Fifteen percent of health workers in a Swedish hospital who recovered from mild COVID-19 at least 8 months earlier reported at least one moderate to severe symptom that interfered with their work, home or social life, according to a research letter published yesterday in JAMA
A team led by scientists from Danderyd Hospital, part of the Karolinska Institute in Stockholm, conducted the study from April 2020 to January 2021. The study involved obtaining blood samples and administering questionnaires to health professionals participating in the ongoing COVID -19 Biomarker and Immunity (COMMUNITY) study.
Symptoms for at least 2 months at 26%
Of the 323 participants who were HIV positive or had antibodies to SARS-CoV-2, indicating prior infection, 26% reported that at least one moderate to severe symptom persisted for at least 2 months, compared with 9% of 1072 seronegative participants (risk ratio [RR], 2.9). Likewise, 15% of the seropositive and 3% of the seronegative participants said they had a persistent symptom for 8 months or more (RR, 4.4).
Of the HIV-positive participants, 8% said their persistent symptoms caused moderate to marked disruptions to their working life, compared with 4% of the seronegative group (RR, 1.8).
Likewise, 15% of the HIV-positive participants said their persistent symptoms disrupted their social life to a moderate to marked extent, compared with 6% of the seronegative group (RR, 2.5). And 12% of the seropositive group reported disturbances in their family life, compared to 5% of the seronegative group (RR, 2.3).
In addition to reporting at least one symptom that persisted for 8 months or more, 11% of the HIV-positive participants reported moderate to marked disturbance in each category of the Sheehan Disability Scale, compared with 2% of the seronegative group (RR, 4, 5).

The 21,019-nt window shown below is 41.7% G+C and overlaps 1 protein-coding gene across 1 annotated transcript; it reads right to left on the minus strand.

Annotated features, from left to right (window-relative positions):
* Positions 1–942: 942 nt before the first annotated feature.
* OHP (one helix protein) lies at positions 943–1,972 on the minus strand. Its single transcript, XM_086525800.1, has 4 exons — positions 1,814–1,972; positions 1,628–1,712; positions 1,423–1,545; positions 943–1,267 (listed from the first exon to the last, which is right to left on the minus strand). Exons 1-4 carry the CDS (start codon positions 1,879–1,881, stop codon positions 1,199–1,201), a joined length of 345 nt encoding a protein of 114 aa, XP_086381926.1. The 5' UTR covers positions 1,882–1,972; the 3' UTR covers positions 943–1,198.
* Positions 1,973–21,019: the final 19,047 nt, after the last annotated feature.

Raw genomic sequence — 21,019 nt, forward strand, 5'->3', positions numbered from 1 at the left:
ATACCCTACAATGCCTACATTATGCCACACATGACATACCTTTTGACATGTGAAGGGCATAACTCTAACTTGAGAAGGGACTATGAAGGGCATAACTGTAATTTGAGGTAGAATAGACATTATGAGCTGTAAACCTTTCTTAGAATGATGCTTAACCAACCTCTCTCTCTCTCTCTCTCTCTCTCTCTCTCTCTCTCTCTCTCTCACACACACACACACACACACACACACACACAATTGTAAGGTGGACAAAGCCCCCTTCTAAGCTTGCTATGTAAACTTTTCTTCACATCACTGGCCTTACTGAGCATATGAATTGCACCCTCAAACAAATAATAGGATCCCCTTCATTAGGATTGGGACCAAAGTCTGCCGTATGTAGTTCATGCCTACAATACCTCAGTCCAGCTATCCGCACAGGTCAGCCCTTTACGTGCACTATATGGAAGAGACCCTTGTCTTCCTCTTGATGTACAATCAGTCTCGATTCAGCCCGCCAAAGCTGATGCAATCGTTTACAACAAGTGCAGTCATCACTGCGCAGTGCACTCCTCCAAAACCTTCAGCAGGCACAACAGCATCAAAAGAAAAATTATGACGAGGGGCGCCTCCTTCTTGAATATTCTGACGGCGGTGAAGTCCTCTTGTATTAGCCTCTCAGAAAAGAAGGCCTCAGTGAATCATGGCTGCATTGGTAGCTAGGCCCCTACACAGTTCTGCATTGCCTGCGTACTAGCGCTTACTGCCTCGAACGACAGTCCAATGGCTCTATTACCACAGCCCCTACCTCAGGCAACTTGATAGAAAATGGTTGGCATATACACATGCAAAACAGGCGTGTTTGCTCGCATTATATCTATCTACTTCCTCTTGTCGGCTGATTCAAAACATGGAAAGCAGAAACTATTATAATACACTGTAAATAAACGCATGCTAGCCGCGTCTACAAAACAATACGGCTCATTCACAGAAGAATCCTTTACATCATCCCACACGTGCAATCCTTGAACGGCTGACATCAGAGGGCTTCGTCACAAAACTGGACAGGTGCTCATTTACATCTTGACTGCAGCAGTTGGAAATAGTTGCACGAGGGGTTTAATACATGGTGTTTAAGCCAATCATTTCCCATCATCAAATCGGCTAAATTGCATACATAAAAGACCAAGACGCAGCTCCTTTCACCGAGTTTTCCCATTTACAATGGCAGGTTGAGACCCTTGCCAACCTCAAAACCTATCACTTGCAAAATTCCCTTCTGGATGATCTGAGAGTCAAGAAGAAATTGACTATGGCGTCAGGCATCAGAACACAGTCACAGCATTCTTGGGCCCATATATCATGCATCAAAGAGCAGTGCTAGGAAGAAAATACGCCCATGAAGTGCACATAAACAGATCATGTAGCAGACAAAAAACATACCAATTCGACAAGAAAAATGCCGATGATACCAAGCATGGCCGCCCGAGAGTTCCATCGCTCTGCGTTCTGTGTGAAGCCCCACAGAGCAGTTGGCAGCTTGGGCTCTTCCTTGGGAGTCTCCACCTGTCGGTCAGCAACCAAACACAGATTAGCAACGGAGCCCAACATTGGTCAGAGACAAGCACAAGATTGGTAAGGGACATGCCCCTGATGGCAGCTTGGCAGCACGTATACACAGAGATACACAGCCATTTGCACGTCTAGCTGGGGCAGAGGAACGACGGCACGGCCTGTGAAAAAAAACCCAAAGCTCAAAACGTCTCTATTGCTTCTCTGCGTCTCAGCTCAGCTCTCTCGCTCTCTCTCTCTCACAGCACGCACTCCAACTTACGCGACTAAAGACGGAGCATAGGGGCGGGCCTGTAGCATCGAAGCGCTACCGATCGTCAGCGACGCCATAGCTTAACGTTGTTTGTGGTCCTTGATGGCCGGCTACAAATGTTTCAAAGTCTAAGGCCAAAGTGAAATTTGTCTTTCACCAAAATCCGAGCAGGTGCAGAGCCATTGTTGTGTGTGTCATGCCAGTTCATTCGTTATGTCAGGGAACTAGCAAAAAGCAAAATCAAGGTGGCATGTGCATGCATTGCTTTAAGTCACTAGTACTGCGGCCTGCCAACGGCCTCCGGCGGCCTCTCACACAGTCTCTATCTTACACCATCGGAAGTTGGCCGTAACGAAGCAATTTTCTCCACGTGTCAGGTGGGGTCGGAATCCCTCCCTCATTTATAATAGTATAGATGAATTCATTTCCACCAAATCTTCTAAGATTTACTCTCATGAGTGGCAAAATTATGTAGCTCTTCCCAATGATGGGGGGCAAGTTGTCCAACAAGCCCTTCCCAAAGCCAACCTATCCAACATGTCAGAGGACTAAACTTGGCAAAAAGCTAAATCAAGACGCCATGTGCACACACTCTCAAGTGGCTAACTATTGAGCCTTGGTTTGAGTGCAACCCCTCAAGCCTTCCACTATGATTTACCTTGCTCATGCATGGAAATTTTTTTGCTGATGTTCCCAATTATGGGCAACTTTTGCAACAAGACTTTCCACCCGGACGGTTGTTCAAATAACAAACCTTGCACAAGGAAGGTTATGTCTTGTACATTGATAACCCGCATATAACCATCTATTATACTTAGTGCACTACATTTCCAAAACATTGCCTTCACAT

Long-term lower quality of life
The most common symptoms that persisted for at least 2 months in the HIV-positive group were fatigue, loss of smell or taste, and shortness of breath.
“However, we do not see an increased prevalence of cognitive symptoms such as brain fatigue, memory and concentration problems, or physical impairments such as muscle and joint pain, palpitations or prolonged fever,” said senior author Charlotte Thalin, MD, PhD, said in a Karolinska Institute press release. .
Seropositive group members who said they had no or mild prior symptoms had a median age of 43 years and 83% were female, while the median age in the seronegative group was 47 years and 86% female.
Of the HIV-positive participants, 22% reported having chronic underlying conditions, compared to 24% of the seronegative group.
“The results of this study showed that a significant proportion of low-risk individuals with mild COVID-19 reported a variety of long-term symptoms, and that these symptoms interfered with work, social and private life”, wrote the authors. “Further research is needed to understand the mechanisms underlying COVID-19-related long-term sequelae.”
Lead author Sebastian Havervall, MD, said in the publication that the findings illustrate the serious long-term consequences of COVID-19, even after mild illness. “Despite the fact that the study participants had mild COVID-19 infection, a relatively high proportion of patients report long-term symptoms that affect quality of life,” he said.
“In light of this, we believe that young and healthy individuals, as well as other groups in society, should have great respect for the virus that appears to significantly affect quality of life, even for a long time after infection.”